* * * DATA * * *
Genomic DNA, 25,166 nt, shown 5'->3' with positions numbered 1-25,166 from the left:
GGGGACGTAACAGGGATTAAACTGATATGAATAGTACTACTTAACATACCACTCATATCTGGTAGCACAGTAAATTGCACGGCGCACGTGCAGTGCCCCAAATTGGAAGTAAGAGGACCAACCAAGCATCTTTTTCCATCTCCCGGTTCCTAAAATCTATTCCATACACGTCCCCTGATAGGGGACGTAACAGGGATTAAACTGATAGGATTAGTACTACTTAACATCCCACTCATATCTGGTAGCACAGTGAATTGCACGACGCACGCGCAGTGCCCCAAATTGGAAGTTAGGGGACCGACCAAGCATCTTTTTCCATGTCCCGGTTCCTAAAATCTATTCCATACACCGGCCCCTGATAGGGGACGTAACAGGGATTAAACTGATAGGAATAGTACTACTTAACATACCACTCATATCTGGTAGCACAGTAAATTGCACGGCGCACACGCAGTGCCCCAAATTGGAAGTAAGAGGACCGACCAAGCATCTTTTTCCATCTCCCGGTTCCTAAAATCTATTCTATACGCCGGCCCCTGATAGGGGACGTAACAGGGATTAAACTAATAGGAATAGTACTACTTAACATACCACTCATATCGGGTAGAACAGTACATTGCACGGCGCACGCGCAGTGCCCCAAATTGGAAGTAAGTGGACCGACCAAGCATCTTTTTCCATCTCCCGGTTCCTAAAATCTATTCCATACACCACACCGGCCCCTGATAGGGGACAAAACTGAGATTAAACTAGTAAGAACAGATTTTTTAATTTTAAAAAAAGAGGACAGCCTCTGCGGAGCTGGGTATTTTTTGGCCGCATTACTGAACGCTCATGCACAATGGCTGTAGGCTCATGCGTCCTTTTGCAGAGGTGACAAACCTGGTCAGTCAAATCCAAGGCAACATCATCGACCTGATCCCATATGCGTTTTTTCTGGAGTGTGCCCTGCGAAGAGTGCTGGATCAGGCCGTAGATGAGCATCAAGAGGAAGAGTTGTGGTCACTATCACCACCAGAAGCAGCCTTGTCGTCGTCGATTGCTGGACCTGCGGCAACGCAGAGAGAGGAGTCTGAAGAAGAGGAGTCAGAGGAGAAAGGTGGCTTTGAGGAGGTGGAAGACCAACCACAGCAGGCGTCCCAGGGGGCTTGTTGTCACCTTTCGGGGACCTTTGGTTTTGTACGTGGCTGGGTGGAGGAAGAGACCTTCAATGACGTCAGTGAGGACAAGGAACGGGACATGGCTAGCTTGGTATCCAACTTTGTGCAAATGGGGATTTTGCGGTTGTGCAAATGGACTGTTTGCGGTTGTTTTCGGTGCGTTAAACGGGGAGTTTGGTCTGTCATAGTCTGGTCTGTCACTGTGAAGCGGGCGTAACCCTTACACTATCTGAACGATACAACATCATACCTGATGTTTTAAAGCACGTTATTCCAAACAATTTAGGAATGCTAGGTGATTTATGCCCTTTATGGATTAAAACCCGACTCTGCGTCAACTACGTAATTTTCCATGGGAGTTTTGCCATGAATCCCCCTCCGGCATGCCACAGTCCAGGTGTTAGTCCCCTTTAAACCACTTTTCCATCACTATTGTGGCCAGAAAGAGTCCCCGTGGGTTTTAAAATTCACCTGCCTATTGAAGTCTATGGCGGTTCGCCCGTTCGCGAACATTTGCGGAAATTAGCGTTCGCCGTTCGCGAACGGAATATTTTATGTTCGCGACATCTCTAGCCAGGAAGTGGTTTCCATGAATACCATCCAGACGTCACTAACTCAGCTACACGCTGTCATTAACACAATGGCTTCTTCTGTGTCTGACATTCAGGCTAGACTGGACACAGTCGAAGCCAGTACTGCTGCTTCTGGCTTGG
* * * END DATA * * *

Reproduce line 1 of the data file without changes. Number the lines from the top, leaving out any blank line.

Genomic DNA, 25,166 nt, shown 5'->3' with positions numbered 1-25,166 from the left: